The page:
There’s a reason why certain consumer products have maintained the same design and function for decades: Despite all the advantages technology affords, some things are best enjoyed in their original form.
The same can be said of direct mail marketing. Sure, email and social media are new and exciting methods of communication, but mailboxes aren’t going anywhere. Many people still delight in receiving a tangible piece of mail because they’re intrigued by what it might contain: a friendly hello from an old pal, a really great deal from their favorite brand or even just the week’s news.
Direct mail is as relevant as ever. In fact, all the new advancements in communication have only served to buoy it. Marketing communications are made stronger when multiple channels are used to draw attention to a product or brand.
Following are reasons direct mail isn’t going anywhere.
Direct mail is personal. Relevancy can make or break a marketing campaign. The most important best practice is a simple but often forgotten one: personalization. Personalization helps marketers overcome hurdles to conversion. When marketers take the time to acknowledge the recipient by name in a direct mail letter, they demonstrate their commitment to customer value. But marketers can take personalization a step further. Direct mail letters can (and should) acknowledge any prior purchasing behavior by including relevant information a customer has expressed an interest in. For example, if a customer recently purchased a vehicle navigation system, send follow-up communications specific to that product or model, including any available upgrades and discounts.
Direct mail is legit. It’s hard to pull the wool over a customer’s eyes with a direct mail communication. There’s less opportunity for smoke and mirrors. Of course, legitimacy can be easily undermined by typos, misinformation or incomplete information, and general sloppiness. To avoid the above, make sure you show your logo prominently on your direct mail letter, include your mailing address and web URL, and sign off the communication with a senior executive’s name, title and signature. These small details can remove a lot of doubt and encourage the recipient to read through your communication.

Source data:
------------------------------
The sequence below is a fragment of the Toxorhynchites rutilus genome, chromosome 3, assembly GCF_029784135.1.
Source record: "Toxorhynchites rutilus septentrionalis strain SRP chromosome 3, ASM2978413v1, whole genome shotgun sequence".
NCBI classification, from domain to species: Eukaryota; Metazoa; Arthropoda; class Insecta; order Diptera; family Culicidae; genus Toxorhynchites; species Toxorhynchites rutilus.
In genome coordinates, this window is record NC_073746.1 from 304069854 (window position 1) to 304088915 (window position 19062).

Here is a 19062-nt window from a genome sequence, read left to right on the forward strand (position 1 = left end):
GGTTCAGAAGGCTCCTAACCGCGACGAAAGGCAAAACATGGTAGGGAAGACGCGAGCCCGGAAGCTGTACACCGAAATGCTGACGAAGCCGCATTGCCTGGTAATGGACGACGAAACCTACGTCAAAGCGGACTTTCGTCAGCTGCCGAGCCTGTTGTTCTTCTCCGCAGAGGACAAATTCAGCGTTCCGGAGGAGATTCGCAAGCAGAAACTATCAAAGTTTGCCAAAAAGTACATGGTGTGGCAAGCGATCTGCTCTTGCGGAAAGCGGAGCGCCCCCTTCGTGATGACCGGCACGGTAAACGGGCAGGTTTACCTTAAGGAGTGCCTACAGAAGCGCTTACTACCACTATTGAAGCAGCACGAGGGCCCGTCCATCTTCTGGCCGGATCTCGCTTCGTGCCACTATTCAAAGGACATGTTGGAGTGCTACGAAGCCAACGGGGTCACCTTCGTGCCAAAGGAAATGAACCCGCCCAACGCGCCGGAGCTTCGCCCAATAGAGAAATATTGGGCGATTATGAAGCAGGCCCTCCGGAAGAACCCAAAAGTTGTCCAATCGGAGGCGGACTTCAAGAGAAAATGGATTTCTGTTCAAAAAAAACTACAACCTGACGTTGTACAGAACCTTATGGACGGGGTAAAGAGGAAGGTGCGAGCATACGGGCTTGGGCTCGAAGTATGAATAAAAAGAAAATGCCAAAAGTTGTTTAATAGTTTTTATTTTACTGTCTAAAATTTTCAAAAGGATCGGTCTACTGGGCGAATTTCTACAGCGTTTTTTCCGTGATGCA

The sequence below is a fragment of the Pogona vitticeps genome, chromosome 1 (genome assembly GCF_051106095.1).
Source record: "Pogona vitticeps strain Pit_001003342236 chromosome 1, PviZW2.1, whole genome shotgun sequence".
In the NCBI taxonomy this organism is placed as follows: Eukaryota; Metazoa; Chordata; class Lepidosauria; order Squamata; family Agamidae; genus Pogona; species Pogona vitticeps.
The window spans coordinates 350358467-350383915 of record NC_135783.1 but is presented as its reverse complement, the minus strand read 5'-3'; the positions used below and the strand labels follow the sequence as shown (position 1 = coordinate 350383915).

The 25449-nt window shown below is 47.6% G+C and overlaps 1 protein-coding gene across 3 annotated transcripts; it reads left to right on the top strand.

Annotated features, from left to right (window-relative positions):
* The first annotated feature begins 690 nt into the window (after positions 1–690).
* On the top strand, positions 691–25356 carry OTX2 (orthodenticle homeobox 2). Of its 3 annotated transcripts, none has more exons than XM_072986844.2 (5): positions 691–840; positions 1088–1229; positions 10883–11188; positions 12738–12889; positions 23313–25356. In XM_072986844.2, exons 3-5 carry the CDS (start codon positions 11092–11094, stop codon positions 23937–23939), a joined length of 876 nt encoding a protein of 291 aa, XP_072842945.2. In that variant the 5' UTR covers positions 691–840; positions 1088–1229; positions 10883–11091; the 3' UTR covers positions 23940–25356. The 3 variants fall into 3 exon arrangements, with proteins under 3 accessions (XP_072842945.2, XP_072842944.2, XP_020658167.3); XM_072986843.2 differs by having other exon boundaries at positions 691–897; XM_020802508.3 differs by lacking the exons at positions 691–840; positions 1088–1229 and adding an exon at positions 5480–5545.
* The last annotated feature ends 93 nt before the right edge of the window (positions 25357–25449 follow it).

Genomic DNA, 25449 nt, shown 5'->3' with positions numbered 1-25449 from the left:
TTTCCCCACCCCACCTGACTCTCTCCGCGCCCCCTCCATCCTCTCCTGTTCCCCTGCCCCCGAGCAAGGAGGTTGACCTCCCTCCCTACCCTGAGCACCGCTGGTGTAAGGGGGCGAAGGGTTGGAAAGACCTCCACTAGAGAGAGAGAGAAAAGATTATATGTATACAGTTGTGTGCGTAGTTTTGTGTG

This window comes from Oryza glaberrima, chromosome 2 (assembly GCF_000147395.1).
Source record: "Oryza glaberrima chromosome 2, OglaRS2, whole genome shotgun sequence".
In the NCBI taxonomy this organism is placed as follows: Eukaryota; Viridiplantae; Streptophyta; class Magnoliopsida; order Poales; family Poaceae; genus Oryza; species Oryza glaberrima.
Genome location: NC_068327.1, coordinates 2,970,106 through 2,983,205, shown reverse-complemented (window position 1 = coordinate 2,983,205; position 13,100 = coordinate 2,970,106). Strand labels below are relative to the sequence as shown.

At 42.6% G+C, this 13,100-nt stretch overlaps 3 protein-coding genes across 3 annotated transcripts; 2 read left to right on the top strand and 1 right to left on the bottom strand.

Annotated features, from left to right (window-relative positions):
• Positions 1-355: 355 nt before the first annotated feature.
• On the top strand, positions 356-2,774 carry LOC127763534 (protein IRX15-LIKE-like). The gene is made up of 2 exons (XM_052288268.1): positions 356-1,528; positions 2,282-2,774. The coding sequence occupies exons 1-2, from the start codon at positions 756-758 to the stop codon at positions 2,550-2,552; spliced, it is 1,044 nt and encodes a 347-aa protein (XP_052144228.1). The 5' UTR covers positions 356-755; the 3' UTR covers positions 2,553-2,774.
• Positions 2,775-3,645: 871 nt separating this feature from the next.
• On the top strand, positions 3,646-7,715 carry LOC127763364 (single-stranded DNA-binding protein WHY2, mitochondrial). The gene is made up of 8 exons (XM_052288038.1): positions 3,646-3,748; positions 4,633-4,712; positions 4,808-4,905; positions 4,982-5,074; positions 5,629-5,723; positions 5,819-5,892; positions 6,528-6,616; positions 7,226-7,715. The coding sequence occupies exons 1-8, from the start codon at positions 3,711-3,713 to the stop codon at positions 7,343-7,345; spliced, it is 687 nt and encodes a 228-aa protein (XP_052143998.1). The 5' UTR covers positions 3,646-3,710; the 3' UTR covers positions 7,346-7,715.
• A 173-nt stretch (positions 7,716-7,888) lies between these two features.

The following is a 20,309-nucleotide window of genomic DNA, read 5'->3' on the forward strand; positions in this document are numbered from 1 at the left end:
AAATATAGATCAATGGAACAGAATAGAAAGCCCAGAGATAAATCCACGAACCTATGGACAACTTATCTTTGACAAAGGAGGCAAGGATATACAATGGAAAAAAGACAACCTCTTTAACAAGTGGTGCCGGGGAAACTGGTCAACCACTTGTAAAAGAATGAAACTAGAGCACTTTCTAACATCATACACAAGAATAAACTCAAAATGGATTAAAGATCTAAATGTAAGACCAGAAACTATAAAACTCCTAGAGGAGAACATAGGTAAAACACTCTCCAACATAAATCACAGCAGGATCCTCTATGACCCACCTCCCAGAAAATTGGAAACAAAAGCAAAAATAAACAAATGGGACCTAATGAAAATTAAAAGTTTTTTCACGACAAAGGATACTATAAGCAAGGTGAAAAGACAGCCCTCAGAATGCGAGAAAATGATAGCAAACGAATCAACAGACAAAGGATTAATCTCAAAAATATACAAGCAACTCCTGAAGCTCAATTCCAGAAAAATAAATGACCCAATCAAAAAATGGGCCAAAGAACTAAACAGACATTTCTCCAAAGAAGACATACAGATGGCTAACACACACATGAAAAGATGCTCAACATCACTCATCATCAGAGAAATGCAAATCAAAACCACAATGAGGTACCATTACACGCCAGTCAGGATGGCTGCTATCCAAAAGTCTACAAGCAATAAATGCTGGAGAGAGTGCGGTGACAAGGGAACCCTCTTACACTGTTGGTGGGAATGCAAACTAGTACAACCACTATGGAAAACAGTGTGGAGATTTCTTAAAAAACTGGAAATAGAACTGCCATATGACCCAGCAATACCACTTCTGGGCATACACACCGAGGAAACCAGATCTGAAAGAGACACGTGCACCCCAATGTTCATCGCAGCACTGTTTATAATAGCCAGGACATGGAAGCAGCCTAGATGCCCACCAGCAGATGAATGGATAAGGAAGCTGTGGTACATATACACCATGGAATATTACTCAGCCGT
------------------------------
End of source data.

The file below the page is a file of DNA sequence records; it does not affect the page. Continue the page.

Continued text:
Direct mail appeals to all segments. That’s because it doesn’t require a fancy device or mobile optimization to be read. Direct mail is arguably the easiest marketing communication to read because it comes in a format that’s been around as long as paper. When developing a direct mail letter, marketers should focus their efforts on formatting the communication in a way that makes for easy reading. Content should be scannable with multiple subheads and bullet points. It should also include a right rail that summarizes key points of the letter, and a personalized response device (if applicable) that is easy to fill out. Direct mail can be easily customized to accommodate different segments. And anyone with a mailbox can access direct mail. No downloads or email passwords are required.
Direct mail doesn’t go straight to your spam folder … unless it’s riddled with typos and bad practices, in which case it’s probably headed straight to the recycling bin. One of the best things about direct mail is that most recipients will have to transfer the communication from their mailbox to … somewhere. They might tack it onto their fridge to revisit, it might go into a drawer with other important bills or it might be read through and addressed immediately. Our director of creative services calls this the “7-Second Successful Direct Mail Test.” Marketers can influence what recipients do with their direct mail letters and other marketing communications. It’s all a matter of implementing tried-and-true best practices and avoiding mistakes like these.
There’s a reason direct mail is still around. Direct mail marketers know what a successful direct mail campaign can accomplish for their brand. If you’re looking for an agency that specializes in direct mail communications, contact Jacobs & Clevenger to ensure you are leveraging the most effective direct mail best practices.
Topics: Direct marketing